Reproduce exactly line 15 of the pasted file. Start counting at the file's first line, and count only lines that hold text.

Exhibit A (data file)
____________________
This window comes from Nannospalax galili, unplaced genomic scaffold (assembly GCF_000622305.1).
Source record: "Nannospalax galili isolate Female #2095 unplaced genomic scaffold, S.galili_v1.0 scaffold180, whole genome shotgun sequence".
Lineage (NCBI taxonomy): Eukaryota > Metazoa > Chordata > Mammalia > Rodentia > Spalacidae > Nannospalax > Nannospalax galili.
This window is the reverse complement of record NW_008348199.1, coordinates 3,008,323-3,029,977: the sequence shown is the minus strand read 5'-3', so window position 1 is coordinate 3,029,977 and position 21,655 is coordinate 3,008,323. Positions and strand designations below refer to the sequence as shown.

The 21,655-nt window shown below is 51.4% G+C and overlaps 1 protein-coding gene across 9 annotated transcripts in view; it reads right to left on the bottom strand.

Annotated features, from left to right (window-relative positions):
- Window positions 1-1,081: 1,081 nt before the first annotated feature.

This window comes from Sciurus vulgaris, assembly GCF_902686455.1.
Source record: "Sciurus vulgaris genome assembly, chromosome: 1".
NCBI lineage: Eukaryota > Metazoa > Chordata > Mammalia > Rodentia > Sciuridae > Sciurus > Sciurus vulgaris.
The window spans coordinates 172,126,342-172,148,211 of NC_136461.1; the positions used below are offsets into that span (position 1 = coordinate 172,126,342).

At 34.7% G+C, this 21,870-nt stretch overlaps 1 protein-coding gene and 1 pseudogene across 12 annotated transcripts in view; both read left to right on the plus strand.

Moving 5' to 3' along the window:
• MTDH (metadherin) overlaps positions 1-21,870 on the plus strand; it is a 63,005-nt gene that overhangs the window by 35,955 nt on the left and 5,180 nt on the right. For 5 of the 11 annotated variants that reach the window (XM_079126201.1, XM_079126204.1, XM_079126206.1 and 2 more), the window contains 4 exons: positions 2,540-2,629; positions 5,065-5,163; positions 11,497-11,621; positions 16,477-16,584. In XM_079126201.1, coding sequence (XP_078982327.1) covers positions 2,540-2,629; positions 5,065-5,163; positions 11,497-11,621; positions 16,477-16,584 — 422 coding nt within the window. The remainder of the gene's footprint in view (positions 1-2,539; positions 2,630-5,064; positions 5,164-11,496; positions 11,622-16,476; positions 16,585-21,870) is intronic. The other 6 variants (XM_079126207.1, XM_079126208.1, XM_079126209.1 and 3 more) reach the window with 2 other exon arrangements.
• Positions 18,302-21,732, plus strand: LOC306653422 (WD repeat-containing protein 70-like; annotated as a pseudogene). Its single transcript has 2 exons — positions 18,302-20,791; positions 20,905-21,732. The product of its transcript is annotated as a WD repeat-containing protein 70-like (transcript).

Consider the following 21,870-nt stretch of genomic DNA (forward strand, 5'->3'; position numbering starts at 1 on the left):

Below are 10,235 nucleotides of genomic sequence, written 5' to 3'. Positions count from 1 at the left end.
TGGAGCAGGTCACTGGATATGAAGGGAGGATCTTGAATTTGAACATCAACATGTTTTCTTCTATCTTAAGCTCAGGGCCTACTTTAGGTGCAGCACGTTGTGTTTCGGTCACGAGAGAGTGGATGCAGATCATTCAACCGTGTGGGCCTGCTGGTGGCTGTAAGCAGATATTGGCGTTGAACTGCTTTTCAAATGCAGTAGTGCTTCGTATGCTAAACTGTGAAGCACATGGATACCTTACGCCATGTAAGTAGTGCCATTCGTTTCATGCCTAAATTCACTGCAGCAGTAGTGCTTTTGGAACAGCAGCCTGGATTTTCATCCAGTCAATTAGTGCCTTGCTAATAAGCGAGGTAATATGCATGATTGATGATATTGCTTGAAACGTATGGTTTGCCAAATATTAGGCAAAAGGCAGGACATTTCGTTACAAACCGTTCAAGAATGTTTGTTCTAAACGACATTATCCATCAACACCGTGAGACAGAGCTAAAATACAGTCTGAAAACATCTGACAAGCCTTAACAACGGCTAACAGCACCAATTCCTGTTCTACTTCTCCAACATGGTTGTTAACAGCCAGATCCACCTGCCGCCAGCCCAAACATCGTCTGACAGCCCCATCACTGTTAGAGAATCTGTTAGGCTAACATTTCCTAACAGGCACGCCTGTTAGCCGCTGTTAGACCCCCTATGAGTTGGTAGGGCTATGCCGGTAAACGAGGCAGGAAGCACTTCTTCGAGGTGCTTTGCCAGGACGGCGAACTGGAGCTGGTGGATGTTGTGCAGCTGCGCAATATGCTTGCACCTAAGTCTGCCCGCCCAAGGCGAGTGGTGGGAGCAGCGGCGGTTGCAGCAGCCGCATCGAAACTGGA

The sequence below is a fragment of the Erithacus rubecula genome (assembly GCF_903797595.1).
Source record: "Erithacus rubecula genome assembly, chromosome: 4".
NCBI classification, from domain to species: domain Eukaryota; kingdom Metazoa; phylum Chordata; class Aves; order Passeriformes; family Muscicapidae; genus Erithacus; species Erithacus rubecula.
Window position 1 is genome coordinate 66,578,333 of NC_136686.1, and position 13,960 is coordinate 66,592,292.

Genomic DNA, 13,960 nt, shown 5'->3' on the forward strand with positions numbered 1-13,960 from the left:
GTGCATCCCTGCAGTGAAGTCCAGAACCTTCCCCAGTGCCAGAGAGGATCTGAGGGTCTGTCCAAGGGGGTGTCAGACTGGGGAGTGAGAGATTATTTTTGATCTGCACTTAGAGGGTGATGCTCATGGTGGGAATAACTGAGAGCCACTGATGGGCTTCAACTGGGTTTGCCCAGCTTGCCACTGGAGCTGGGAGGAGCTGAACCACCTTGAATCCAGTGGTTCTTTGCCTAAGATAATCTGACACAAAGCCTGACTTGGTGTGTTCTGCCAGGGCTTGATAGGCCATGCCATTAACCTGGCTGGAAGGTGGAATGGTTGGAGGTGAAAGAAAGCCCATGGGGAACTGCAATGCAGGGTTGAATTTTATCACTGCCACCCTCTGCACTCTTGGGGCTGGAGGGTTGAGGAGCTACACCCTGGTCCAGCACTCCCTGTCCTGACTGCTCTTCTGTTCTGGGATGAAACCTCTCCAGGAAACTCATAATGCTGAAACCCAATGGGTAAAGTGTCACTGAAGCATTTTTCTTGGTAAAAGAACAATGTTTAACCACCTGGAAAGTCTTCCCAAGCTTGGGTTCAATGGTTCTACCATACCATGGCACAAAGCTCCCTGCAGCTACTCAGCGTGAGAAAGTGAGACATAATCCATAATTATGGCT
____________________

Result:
• Positions 18,302-21,732, plus strand: LOC306653422 (WD repeat-containing protein 70-like; annotated as a pseudogene). Its single transcript has 2 exons — positions 18,302-20,791; positions 20,905-21,732. The product of its transcript is annotated as a WD repeat-containing protein 70-like (transcript).